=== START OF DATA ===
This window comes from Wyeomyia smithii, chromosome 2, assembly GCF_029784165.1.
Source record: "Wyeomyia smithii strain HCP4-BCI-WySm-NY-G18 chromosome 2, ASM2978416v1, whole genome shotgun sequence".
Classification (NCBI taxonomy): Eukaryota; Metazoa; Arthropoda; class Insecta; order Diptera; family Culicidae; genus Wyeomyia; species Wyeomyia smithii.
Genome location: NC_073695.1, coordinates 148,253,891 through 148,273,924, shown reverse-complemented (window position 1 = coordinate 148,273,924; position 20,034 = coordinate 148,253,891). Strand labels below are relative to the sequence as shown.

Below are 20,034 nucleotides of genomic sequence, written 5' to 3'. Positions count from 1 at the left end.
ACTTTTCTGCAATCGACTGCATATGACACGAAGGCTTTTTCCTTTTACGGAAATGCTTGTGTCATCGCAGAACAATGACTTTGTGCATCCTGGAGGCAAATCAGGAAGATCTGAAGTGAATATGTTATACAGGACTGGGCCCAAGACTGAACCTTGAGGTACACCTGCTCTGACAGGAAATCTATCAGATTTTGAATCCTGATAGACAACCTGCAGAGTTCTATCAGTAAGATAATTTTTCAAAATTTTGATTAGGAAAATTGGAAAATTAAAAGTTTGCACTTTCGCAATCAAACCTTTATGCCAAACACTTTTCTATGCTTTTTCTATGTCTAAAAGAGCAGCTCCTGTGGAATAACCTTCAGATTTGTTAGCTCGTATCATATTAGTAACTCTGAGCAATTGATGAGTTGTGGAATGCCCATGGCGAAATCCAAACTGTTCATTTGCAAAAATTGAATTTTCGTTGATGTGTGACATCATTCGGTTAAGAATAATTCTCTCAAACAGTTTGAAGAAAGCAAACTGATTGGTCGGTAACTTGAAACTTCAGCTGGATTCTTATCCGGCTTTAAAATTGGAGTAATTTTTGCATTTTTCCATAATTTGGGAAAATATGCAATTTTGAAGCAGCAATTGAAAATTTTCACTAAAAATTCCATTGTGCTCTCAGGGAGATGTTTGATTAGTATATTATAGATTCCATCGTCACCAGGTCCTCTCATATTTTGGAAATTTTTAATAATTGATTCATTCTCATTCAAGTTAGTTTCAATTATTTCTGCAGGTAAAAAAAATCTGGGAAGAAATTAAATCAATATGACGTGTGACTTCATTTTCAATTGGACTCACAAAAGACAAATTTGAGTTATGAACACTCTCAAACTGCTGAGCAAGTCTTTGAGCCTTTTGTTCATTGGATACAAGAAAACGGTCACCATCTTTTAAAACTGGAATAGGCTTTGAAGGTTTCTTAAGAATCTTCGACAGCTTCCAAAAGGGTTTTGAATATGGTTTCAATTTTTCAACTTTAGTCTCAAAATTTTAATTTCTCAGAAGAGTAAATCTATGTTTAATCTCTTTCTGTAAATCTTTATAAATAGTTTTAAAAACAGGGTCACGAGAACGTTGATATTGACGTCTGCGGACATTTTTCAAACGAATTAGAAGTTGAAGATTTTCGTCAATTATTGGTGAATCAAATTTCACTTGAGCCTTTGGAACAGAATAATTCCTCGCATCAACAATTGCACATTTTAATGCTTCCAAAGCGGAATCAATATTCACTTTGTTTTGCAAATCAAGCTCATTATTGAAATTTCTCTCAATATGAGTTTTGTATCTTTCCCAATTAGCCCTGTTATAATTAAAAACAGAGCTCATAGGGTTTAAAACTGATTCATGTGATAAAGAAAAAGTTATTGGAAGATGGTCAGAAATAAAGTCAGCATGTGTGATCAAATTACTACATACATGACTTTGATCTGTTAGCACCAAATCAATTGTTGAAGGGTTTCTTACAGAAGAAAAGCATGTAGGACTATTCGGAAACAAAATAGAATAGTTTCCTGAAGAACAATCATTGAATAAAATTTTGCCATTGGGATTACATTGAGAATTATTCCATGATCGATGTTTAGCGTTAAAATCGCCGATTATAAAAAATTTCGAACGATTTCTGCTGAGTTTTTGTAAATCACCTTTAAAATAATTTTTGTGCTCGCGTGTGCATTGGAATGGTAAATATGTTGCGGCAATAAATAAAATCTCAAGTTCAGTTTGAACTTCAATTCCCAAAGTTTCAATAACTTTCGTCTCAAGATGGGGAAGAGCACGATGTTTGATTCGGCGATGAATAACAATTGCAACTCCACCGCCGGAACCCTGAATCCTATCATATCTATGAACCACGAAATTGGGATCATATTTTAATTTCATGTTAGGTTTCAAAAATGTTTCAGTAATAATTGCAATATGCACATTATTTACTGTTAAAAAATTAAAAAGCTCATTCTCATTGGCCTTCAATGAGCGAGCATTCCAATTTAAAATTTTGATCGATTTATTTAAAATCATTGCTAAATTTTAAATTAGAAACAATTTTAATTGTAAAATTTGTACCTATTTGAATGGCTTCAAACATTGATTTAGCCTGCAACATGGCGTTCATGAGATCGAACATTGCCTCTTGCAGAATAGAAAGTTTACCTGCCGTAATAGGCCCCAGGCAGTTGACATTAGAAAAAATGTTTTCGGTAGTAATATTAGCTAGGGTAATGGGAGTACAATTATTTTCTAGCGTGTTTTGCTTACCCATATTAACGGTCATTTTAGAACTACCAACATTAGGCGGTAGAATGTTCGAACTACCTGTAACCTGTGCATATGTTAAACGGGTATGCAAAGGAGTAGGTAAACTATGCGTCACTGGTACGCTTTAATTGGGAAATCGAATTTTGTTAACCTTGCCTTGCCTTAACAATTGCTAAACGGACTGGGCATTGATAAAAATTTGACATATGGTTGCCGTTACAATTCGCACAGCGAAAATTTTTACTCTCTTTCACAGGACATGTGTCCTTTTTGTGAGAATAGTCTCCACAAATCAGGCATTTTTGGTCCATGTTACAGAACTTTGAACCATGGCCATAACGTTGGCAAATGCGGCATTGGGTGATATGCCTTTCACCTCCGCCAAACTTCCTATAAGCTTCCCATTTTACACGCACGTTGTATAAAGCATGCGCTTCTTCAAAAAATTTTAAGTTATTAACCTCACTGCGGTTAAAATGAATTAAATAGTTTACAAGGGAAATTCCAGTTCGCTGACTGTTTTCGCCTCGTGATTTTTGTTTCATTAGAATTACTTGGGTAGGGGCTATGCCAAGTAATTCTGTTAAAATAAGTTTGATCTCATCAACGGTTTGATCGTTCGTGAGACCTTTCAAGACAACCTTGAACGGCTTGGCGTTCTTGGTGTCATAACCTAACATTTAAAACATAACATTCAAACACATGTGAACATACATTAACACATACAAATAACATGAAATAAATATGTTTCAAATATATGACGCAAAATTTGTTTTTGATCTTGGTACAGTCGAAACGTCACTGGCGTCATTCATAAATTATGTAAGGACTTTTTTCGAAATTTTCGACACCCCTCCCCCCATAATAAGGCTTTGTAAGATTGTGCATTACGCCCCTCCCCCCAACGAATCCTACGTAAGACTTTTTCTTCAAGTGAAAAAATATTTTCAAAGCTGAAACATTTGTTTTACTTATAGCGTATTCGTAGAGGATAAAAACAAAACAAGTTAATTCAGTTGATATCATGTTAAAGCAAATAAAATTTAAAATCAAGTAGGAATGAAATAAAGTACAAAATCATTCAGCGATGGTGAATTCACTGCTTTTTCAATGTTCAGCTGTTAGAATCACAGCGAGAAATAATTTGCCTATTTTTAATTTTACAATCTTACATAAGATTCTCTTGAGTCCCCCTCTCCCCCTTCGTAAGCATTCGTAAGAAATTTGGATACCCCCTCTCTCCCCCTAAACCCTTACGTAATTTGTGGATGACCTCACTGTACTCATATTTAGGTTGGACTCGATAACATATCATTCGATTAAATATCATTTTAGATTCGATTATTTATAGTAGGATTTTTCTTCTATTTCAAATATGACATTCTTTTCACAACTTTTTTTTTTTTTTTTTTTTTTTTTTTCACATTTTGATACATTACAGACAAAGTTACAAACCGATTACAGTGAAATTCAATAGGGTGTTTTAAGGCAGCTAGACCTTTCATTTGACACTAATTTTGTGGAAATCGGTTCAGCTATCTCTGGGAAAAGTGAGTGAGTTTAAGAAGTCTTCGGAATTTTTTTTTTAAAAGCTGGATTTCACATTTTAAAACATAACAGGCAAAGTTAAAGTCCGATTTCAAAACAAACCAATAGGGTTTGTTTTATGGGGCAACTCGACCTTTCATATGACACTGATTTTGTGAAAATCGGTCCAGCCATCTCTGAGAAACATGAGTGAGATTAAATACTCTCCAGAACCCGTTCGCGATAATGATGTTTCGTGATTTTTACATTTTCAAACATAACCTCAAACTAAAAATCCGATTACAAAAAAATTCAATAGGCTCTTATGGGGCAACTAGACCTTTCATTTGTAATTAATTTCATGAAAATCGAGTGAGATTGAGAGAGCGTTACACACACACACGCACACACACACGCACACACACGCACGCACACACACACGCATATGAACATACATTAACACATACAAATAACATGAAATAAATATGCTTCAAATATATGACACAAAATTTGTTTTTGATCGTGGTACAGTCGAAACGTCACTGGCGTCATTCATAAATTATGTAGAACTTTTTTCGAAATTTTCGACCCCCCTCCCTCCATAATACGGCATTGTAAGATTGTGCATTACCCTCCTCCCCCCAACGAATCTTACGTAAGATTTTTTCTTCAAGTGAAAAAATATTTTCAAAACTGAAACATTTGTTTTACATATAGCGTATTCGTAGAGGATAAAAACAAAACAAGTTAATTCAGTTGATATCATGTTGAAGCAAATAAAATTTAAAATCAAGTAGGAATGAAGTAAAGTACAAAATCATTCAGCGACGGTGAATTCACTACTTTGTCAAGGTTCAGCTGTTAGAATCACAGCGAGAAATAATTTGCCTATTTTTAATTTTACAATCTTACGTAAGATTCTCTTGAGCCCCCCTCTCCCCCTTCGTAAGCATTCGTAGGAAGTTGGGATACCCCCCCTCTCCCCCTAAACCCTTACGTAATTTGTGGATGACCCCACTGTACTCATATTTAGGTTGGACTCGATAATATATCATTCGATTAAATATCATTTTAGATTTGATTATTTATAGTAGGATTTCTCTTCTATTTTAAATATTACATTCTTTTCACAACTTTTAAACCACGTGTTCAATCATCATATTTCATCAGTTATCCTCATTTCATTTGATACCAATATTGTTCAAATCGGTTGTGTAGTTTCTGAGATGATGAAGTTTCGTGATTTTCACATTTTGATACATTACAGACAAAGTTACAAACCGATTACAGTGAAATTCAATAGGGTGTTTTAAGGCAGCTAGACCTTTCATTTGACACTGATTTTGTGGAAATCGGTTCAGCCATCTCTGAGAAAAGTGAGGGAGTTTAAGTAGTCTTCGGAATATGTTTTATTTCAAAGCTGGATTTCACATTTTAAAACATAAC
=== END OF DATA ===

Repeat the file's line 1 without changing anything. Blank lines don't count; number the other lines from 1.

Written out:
This window comes from Wyeomyia smithii, chromosome 2, assembly GCF_029784165.1.